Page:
In July last year, David Forsdick asked in this blog: where does the revocation of the Regional Strategies leave Renewable Energy? Since then the status of Regional Strategies has been and remains up in the air. This week, the Government’s climate change advisor has identified the planning system as a key constraint on the delivery of renewable energy in the UK.
The Committee on Climate Change’s Renewable Energy Review, spawned from the Coalition Agreement, hit the headlines this week because it concluded that nuclear energy remains the cheapest low-carbon energy option for the UK. Doubtless this will be viewed as another small step towards the next generation of nuclear power stations – a project which is already well-advanced.
The RER also identified and analysed “key deployment barriers” for a step change in renewable energy delivery. Those barriers are firstly the availability of finance and secondly planning constraints. The RER notes that although onshore wind is at the “deployment” stage, the investment in it has been limited by the planning framework. The report suggests that “a planning approach which facilitates significant onshore wind investment would reduce the costs of meeting the 2020 renewable energy target, and of achieving power sector decarbonisation through the 2020s”.
The report also notes planning constraints on improvements in transmission, which form an important aspect of reconfiguring the national grid to take advantage of renewable energy opportunities. The RER therefore concludes: “Achieving higher rates of approval for onshore wind projects and for required investments in the transmission network is therefore likely to require central government decisions in line with national priorities as defined by carbon budgets, possibly under new planning legislation that explicitly sets this out.”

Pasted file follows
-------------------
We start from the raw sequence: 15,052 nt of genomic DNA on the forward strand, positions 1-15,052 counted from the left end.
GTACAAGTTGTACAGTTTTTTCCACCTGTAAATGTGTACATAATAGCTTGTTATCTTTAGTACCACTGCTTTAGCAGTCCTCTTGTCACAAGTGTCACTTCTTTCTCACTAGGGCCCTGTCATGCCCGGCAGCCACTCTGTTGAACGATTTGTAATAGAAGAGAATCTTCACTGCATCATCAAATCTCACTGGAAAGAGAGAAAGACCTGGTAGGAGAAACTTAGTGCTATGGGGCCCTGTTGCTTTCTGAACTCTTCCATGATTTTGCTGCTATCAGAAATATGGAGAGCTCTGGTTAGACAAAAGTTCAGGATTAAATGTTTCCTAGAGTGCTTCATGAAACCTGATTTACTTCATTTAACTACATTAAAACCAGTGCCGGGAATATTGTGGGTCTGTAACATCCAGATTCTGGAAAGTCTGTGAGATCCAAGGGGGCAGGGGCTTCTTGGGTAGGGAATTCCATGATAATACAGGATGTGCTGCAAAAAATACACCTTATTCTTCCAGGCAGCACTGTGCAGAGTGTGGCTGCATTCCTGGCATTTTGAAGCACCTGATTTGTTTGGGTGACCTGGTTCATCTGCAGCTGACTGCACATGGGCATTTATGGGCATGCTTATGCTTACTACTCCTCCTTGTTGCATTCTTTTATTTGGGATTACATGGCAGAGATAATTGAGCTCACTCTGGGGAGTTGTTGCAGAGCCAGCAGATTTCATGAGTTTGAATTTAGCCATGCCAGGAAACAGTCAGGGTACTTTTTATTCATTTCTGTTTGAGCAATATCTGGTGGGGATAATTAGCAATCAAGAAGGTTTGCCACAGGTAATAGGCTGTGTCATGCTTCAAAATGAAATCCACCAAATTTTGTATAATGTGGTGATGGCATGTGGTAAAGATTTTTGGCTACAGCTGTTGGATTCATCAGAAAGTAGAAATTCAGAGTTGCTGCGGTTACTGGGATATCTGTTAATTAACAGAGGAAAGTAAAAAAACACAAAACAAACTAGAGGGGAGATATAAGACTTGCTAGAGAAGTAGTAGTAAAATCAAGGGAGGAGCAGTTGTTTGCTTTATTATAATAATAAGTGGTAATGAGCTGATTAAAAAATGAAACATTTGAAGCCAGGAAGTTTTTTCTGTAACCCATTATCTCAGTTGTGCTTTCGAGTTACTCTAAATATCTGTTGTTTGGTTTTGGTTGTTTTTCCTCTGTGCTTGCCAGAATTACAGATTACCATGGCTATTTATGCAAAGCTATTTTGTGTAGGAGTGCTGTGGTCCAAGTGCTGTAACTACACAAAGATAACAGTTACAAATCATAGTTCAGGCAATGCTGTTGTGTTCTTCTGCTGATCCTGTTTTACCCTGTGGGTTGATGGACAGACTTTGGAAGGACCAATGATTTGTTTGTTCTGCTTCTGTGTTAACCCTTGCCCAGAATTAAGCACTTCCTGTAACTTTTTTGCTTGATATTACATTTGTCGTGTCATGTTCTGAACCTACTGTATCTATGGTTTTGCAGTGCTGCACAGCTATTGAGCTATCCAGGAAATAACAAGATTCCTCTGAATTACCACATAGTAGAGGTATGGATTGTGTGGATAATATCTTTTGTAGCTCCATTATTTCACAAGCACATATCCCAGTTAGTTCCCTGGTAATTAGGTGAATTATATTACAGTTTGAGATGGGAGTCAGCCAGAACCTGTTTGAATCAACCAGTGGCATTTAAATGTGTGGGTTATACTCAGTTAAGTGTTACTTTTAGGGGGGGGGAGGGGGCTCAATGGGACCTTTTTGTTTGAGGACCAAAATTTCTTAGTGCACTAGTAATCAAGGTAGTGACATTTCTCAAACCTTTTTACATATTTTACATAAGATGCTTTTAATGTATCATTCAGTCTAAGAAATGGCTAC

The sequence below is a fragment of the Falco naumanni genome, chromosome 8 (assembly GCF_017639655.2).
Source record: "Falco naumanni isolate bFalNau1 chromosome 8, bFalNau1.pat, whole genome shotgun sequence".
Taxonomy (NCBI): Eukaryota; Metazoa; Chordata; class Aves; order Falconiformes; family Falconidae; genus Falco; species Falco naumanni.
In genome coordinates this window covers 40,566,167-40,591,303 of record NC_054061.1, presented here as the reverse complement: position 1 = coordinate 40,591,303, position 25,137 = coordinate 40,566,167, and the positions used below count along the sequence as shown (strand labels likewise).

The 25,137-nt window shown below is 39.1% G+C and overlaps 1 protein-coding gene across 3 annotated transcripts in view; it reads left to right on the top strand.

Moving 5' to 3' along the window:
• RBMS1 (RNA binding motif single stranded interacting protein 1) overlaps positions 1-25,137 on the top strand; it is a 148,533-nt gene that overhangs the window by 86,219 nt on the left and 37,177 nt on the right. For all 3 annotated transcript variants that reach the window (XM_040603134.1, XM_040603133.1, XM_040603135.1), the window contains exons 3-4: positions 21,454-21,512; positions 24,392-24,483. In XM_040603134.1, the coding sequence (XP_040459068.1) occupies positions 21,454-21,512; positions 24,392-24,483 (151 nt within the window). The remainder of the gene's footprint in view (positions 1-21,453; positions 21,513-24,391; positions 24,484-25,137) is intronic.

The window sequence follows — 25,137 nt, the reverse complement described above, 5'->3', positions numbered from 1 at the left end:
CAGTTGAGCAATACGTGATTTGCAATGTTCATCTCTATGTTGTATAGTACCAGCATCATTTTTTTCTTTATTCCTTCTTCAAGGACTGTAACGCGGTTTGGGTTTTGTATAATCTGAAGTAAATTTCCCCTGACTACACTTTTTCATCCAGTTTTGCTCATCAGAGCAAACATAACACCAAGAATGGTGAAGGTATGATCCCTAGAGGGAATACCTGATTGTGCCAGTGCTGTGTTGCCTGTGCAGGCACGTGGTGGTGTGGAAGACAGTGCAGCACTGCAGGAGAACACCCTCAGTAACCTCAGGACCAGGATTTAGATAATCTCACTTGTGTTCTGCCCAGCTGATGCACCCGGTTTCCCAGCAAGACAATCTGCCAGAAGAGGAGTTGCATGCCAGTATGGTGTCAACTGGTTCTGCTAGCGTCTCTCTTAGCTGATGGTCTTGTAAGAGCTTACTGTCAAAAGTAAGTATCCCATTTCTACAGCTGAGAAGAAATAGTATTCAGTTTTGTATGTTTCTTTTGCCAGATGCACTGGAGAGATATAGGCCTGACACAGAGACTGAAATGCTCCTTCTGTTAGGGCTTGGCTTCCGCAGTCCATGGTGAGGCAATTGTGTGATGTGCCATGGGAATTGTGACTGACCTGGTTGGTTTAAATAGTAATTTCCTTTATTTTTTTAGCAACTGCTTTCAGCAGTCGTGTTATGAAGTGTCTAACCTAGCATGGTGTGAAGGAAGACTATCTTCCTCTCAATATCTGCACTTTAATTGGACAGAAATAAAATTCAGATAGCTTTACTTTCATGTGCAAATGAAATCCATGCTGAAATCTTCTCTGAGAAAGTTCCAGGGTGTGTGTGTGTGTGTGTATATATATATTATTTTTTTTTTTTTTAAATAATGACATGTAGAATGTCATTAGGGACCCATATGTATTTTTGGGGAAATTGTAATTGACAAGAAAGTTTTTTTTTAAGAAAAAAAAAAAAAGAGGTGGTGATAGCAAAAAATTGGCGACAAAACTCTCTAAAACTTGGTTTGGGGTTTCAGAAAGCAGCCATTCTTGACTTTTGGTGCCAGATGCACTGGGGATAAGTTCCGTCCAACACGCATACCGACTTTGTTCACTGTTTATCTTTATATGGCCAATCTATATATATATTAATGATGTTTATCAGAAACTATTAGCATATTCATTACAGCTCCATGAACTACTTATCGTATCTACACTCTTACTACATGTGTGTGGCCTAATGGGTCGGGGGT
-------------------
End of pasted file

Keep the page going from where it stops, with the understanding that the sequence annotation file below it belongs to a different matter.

Exactly what legislative reform is needed is not so clear. But one difficulty for the Government is the fact that the reforms to the planning system which are currently in the pipeline – the Localism Bill and the requirement for a political decision on nationally significant infrastructure projects – according to the CCC “introduce new risks of delays and low approval rates”. How can a planning system focused on “localism” achieve a better success rate in obtaining consents for onshore wind power? If it cannot, how can the planning system be reconfigured to ensure that renewable energy schemes do come forward in a timely manner? And how should the planning system mediate between genuine concerns about local environmental impacts, and the need to ensure that the barriers to renewable energy schemes are overcome?
It should be remembered that on the CCC’s analysis, meeting the Climate Change Act 2008’s 2050 carbon reduction target is highly dependent on power sector decarbonisation between now and 2030. On the RER’s illustrative scenario, that objective is met through 40% of power generation being provided by renewables and 40% by nuclear. The timetable is tight. Working backwards, and given the lead-time on many projects, it is obvious that if a further change in the planning system is required, it will be required sooner rather than later.
Finally – it might be noted that we are not alone in grappling with these issues. The initial report of the Intergovernmental Panel on Climate Change on Renewable Energy Sources and Climate Change observes that “favourable, or enabling, environment for RE can be created by addressing the possible interactions of a given policy with other RE policies as well as with energy and non-energy policies (e.g. those targeting… urban planning)… In turn, the existence of an ‘enabling’ environment can increase the efficiency and effectiveness of policies to promote RE.”